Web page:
Choose Your Own (Annual Conference) Adventure

Well, another Alliance annual conference has come and gone, and all of us lucky enough to have attended have dispersed back to our respective homes with a collection of new knowledge in our heads and a touch of sunshine in our hearts (I only got to be in the sun for about 30 seconds as I walked from the cab to the hotel and back again a few days later, but what a glorious 30 seconds it was.)

For those of you unable to attend the annual conference this year, we at CMEpalooza are here to help. While your colleagues are holed up in their offices for the next few days, preoccupied with trying to dig themselves out from under the mountain of email that has accumulated during their extended absence, why not take the day to create your own personal annual conference?

We’ve recently updated the CMEpalooza Archive page to include all of the sessions from CMEpalooza Fall 2017 and there are now over 75 different (free) educational sessions for you to choose from. You can easily put together a whole week’s worth of faux-annual conference days if you want to (Don’t do that. You have better things to do with your time. Like baking a cake in the shape of Alf for your son’s birthday party. Just take a couple hours.)

To help get you started, I’ve taken the liberty of attempting to re-create a typical day at the Alliance conference, but using archived CMEpalooza sessions for the agenda. These are just suggested sessions; feel free to substitute in any of the other sessions and choose your own annual conference adventure.

The night before: Drink a few too many adult beverages and stay up a minimum of two hours past your usual bedtime. This is a critical step in preparing for the next day’s learning experience. Also, set out your running clothes so you are ready for an early morning run before the conference starts.

6:30 a.m.: Turn off your alarm and go back to sleep. Curse yourself for drinking too much and/or going to bed too late. Scowl at the waiting running clothes mocking you from their place on the shelf.

Breakfast: Get out of bed and go eat breakfast. Remind yourself of the promise you made to eat healthier this year. Proceed to skip over the fruit and yogurt and and devour five mini-muffins and a couple strips of bacon. Throw the bran muffin in the trash. What’s bran anyway?

9:00 a.m. Keynote: Chatting With Graham McMahon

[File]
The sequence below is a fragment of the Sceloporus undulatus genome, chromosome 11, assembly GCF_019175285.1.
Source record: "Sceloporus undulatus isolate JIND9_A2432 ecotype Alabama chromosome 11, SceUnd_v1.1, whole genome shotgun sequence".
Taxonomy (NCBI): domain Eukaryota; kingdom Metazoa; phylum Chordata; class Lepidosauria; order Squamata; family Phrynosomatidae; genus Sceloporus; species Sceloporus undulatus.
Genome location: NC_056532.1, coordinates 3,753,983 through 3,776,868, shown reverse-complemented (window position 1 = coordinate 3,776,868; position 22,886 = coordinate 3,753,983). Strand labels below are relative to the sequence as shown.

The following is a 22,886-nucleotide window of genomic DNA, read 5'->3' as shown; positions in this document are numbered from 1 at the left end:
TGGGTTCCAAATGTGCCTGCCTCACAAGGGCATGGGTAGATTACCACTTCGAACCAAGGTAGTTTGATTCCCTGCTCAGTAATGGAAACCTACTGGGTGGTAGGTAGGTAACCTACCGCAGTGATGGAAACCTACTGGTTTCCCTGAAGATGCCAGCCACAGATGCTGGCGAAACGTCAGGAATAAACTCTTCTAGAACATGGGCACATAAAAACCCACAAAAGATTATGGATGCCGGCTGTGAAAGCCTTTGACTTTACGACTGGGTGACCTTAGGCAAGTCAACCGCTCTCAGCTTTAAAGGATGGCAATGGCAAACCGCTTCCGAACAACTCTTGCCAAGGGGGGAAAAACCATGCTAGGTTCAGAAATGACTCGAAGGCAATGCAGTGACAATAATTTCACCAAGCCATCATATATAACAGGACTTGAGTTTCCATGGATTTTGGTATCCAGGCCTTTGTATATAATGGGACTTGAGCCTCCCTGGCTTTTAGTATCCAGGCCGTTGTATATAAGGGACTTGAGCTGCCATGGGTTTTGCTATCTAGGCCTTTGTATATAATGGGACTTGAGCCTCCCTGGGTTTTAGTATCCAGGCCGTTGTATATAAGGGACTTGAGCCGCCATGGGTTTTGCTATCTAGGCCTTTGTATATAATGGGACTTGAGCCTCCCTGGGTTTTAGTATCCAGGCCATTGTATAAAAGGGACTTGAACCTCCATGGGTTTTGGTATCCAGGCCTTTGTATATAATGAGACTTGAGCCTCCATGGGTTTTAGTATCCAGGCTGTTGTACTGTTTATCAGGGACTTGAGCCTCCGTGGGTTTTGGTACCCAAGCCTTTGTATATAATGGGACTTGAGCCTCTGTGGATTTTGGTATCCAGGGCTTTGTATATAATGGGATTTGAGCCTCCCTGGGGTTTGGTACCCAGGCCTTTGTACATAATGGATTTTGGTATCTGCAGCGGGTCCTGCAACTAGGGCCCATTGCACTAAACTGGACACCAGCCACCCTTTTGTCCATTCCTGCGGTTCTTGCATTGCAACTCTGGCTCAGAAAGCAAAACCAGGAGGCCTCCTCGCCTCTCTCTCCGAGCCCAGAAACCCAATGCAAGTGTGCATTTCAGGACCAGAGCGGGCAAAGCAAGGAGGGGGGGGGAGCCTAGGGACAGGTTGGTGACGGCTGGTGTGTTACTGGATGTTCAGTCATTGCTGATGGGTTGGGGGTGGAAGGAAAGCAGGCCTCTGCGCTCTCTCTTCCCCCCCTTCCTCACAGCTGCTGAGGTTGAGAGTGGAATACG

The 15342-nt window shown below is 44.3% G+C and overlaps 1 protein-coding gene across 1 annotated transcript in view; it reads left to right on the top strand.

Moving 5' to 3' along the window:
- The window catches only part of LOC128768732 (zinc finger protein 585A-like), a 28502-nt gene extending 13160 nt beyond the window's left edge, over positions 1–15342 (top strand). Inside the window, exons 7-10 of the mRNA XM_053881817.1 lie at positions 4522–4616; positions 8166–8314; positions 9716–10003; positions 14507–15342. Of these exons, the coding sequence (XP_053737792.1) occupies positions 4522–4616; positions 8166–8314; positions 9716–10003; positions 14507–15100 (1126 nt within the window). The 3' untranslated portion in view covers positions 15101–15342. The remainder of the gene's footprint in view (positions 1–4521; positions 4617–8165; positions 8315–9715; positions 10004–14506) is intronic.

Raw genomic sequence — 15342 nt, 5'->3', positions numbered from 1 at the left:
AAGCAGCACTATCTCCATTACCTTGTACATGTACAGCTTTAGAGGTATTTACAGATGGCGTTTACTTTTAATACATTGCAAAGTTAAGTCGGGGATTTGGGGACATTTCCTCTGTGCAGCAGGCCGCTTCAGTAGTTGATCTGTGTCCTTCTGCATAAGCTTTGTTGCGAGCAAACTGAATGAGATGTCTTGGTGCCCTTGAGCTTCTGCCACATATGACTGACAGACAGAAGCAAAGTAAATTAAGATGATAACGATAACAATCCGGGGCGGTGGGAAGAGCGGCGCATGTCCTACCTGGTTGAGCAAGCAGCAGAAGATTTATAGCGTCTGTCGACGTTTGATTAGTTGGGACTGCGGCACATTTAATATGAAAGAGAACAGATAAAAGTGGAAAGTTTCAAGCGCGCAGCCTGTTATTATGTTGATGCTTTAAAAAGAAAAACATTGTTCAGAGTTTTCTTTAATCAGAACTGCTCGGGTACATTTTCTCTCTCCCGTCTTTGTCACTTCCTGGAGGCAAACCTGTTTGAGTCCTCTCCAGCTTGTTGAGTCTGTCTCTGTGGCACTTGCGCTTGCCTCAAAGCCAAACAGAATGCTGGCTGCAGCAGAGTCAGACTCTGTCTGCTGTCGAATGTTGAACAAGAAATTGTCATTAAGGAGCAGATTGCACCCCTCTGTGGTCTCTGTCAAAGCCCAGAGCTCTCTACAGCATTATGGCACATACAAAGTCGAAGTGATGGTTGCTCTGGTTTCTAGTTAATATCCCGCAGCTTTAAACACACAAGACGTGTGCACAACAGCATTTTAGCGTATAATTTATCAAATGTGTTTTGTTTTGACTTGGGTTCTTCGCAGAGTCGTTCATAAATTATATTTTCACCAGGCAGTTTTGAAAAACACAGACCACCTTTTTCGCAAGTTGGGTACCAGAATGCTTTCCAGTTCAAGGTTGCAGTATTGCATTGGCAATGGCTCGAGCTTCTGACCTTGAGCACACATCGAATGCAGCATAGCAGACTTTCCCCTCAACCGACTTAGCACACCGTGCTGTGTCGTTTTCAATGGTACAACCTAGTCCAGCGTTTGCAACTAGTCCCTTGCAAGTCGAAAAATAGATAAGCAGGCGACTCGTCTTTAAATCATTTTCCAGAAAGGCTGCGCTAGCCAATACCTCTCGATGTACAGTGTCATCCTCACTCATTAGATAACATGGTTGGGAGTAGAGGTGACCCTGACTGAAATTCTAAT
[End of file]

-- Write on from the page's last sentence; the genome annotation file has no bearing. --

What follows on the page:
Who better to kickoff our annual conference than the President and CEO of the ACCME?

10:00 a.m. Keynote Discussion: Hop on the Twitters and share your thoughts on the keynote address using the #CMEpalooza hashtag. Send an email to one of your colleagues or to Scott with your key takeaways and ask for their opinion.

Break: Grab an overbrewed coffee and tell anyone around (including your pets) that you are going to your room to check email. Turn on the TV and watch SportsCenter instead.

11:00 a.m. Plenary Session: Two Scoops of Chocolate Chip Cookie Dough, Please!
CME activities have become too vanilla. Redundancy abounds and it has become more and more difficult to differentiate one program from another. What does it take to be truly innovative? What are groups doing to separate themselves from the masses? This panel of commercial supporters will discuss what they look for in a grant proposal, the elements that make an activity stand out from the crowd, and provide examples of innovation in education that they have funded recently. Learn how to turn your vanilla program into two scoops of chocolate chip cookie dough!

Lunch: To really recreate the conference experience, go gaze in your refrigerator at the free food available to you. Decide you don’t like any of the options provided because they either don’t appeal to you or aren’t healthy enough. Go out to eat at the closest restaurant to you with the intention of ordering a salad and glass of water. Order a hamburger and fries instead. For the sake of authenticity, pay the confused waitress $45 for the food.

1:30 p.m. Plenary Session: Casual Conversations in CME